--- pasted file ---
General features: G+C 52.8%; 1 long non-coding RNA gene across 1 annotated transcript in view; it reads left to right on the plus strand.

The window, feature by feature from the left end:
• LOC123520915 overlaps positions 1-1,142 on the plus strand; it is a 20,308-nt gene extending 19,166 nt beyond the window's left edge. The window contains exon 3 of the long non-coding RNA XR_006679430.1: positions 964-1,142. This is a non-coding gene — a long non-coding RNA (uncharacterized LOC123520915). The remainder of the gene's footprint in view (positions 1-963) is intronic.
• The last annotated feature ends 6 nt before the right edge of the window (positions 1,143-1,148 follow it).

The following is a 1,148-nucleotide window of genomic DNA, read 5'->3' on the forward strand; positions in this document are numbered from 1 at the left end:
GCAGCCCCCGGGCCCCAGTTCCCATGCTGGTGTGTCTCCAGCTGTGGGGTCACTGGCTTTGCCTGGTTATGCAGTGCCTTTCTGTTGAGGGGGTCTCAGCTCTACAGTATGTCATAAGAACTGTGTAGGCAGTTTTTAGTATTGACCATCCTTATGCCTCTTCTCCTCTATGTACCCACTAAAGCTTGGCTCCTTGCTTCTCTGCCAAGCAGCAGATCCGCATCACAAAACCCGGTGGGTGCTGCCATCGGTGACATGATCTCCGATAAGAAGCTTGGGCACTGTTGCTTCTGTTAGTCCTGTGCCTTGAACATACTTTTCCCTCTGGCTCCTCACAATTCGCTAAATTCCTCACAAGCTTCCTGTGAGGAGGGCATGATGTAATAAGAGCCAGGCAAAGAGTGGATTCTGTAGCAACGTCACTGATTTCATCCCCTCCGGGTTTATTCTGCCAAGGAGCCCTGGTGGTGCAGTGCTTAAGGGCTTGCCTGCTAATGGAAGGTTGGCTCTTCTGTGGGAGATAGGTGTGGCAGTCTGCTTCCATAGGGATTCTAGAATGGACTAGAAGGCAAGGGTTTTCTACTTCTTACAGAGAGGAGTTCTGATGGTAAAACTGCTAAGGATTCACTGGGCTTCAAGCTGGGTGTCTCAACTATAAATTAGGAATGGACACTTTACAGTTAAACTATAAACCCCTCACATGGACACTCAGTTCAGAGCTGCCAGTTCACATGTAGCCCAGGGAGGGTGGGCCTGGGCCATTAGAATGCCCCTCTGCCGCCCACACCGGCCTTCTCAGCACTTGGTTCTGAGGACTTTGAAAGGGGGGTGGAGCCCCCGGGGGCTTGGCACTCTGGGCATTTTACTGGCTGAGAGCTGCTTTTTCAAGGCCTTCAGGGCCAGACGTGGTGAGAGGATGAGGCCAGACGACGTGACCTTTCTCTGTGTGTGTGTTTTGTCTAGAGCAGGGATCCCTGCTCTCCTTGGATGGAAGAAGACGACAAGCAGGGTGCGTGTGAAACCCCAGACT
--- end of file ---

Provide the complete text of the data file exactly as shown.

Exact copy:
General features: G+C 52.8%; 1 long non-coding RNA gene across 1 annotated transcript in view; it reads left to right on the plus strand.

The window, feature by feature from the left end:
• LOC123520915 overlaps positions 1-1,142 on the plus strand; it is a 20,308-nt gene extending 19,166 nt beyond the window's left edge. The window contains exon 3 of the long non-coding RNA XR_006679430.1: positions 964-1,142. This is a non-coding gene — a long non-coding RNA (uncharacterized LOC123520915). The remainder of the gene's footprint in view (positions 1-963) is intronic.
• The last annotated feature ends 6 nt before the right edge of the window (positions 1,143-1,148 follow it).

The following is a 1,148-nucleotide window of genomic DNA, read 5'->3' on the forward strand; positions in this document are numbered from 1 at the left end:
GCAGCCCCCGGGCCCCAGTTCCCATGCTGGTGTGTCTCCAGCTGTGGGGTCACTGGCTTTGCCTGGTTATGCAGTGCCTTTCTGTTGAGGGGGTCTCAGCTCTACAGTATGTCATAAGAACTGTGTAGGCAGTTTTTAGTATTGACCATCCTTATGCCTCTTCTCCTCTATGTACCCACTAAAGCTTGGCTCCTTGCTTCTCTGCCAAGCAGCAGATCCGCATCACAAAACCCGGTGGGTGCTGCCATCGGTGACATGATCTCCGATAAGAAGCTTGGGCACTGTTGCTTCTGTTAGTCCTGTGCCTTGAACATACTTTTCCCTCTGGCTCCTCACAATTCGCTAAATTCCTCACAAGCTTCCTGTGAGGAGGGCATGATGTAATAAGAGCCAGGCAAAGAGTGGATTCTGTAGCAACGTCACTGATTTCATCCCCTCCGGGTTTATTCTGCCAAGGAGCCCTGGTGGTGCAGTGCTTAAGGGCTTGCCTGCTAATGGAAGGTTGGCTCTTCTGTGGGAGATAGGTGTGGCAGTCTGCTTCCATAGGGATTCTAGAATGGACTAGAAGGCAAGGGTTTTCTACTTCTTACAGAGAGGAGTTCTGATGGTAAAACTGCTAAGGATTCACTGGGCTTCAAGCTGGGTGTCTCAACTATAAATTAGGAATGGACACTTTACAGTTAAACTATAAACCCCTCACATGGACACTCAGTTCAGAGCTGCCAGTTCACATGTAGCCCAGGGAGGGTGGGCCTGGGCCATTAGAATGCCCCTCTGCCGCCCACACCGGCCTTCTCAGCACTTGGTTCTGAGGACTTTGAAAGGGGGGTGGAGCCCCCGGGGGCTTGGCACTCTGGGCATTTTACTGGCTGAGAGCTGCTTTTTCAAGGCCTTCAGGGCCAGACGTGGTGAGAGGATGAGGCCAGACGACGTGACCTTTCTCTGTGTGTGTGTTTTGTCTAGAGCAGGGATCCCTGCTCTCCTTGGATGGAAGAAGACGACAAGCAGGGTGCGTGTGAAACCCCAGACT